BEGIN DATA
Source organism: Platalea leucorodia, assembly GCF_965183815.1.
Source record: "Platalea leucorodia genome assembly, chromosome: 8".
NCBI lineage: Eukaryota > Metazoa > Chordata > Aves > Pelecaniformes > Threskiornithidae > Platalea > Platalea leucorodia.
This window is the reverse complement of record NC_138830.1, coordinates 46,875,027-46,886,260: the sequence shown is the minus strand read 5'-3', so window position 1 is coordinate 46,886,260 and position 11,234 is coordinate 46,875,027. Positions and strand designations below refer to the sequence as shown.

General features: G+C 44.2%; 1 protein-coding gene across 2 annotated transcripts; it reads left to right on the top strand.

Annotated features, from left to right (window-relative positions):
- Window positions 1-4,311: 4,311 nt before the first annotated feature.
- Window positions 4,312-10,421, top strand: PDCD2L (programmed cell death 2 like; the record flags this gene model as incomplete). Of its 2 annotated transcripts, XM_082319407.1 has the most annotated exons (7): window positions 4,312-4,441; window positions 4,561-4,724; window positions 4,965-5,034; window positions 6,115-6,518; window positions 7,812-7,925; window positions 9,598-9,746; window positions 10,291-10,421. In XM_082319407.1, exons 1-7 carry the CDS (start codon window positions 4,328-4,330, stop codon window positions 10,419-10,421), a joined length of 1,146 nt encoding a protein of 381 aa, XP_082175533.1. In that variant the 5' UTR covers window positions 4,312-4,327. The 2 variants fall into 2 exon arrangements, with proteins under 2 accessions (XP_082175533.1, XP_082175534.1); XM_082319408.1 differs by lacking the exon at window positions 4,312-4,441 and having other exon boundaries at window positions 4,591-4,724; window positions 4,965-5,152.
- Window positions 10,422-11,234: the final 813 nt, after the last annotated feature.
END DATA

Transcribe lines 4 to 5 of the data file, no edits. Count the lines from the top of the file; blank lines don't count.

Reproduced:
This window is the reverse complement of record NC_138830.1, coordinates 46,875,027-46,886,260: the sequence shown is the minus strand read 5'-3', so window position 1 is coordinate 46,886,260 and position 11,234 is coordinate 46,875,027. Positions and strand designations below refer to the sequence as shown.

General features: G+C 44.2%; 1 protein-coding gene across 2 annotated transcripts; it reads left to right on the top strand.